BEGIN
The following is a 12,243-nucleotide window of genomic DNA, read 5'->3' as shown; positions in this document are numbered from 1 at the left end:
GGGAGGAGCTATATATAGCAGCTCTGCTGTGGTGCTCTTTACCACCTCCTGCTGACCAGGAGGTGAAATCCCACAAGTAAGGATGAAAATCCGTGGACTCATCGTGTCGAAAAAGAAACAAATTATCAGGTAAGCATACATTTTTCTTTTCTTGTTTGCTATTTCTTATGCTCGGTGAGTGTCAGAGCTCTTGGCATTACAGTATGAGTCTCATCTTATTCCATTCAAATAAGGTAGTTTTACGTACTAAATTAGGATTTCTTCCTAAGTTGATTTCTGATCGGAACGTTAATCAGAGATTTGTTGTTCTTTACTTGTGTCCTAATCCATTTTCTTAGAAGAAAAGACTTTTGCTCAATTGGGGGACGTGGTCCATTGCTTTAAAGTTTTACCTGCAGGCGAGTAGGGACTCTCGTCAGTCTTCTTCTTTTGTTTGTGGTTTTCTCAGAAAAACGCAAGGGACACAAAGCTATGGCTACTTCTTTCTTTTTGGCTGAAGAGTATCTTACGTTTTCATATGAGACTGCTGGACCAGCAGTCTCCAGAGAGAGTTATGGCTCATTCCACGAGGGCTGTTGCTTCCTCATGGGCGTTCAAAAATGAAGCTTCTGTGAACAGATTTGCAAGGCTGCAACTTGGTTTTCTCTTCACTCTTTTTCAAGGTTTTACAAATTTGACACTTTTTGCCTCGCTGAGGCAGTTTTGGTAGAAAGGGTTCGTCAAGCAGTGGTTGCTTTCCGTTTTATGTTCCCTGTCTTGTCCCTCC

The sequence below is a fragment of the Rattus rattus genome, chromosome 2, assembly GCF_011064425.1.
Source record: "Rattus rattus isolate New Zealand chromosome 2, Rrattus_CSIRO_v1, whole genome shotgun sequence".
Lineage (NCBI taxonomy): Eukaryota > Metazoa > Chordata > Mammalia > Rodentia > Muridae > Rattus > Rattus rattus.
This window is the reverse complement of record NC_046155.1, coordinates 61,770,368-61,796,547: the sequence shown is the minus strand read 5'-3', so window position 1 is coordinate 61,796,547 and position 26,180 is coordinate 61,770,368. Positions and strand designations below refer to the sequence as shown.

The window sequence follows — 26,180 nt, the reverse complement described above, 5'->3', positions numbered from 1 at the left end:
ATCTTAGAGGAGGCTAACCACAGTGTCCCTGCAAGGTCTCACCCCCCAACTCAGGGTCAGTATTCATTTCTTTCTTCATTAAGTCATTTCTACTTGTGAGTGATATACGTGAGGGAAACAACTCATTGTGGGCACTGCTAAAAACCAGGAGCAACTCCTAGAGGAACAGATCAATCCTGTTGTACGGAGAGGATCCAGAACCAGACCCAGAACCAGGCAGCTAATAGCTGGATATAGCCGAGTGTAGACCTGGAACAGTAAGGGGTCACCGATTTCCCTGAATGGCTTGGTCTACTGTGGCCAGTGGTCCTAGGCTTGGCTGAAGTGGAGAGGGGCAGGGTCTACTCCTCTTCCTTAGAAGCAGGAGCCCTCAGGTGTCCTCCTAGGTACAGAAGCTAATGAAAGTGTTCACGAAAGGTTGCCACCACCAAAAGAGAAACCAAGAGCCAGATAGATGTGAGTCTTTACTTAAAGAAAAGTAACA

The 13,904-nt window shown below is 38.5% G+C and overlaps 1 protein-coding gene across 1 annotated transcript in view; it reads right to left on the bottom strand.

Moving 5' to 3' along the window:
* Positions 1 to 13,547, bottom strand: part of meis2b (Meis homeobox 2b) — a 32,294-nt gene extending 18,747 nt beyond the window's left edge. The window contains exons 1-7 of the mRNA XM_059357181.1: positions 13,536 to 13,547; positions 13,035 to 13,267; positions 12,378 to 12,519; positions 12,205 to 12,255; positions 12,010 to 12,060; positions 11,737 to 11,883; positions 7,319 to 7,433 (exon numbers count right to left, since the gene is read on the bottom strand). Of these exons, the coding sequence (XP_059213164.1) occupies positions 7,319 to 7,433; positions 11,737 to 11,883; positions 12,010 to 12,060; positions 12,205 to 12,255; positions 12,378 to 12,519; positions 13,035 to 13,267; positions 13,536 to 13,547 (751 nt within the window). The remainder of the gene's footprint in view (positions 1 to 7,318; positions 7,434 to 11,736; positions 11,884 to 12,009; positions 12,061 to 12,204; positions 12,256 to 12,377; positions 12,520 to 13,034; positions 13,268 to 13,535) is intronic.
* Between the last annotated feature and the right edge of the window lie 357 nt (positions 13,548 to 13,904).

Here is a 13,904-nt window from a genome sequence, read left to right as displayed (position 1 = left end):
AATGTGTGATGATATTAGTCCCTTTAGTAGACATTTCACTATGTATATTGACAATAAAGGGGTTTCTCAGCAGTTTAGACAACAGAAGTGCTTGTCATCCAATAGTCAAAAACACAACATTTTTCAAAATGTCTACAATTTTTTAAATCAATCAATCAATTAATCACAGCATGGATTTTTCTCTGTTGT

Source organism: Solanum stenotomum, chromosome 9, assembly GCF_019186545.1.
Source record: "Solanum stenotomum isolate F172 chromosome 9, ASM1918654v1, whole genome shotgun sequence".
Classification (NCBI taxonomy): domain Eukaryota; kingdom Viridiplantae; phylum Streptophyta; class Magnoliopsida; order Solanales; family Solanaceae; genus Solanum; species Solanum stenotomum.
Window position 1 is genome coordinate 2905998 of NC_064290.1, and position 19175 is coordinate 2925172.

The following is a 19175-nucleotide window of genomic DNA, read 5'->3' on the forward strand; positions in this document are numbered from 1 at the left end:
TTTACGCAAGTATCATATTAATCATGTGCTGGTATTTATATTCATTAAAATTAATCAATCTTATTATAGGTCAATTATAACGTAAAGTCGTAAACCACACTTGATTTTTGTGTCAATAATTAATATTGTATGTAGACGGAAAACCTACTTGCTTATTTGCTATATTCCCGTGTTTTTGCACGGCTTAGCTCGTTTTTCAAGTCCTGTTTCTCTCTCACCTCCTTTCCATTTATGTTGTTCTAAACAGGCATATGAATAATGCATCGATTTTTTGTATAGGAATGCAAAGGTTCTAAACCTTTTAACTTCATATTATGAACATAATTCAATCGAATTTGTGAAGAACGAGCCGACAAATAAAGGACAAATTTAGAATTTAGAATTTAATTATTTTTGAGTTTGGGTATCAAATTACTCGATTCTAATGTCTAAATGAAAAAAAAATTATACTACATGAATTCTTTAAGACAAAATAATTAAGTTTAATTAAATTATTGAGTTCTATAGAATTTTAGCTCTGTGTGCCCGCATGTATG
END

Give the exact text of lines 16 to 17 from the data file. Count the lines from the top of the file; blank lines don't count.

Source record: "Solanum stenotomum isolate F172 chromosome 9, ASM1918654v1, whole genome shotgun sequence".
Classification (NCBI taxonomy): domain Eukaryota; kingdom Viridiplantae; phylum Streptophyta; class Magnoliopsida; order Solanales; family Solanaceae; genus Solanum; species Solanum stenotomum.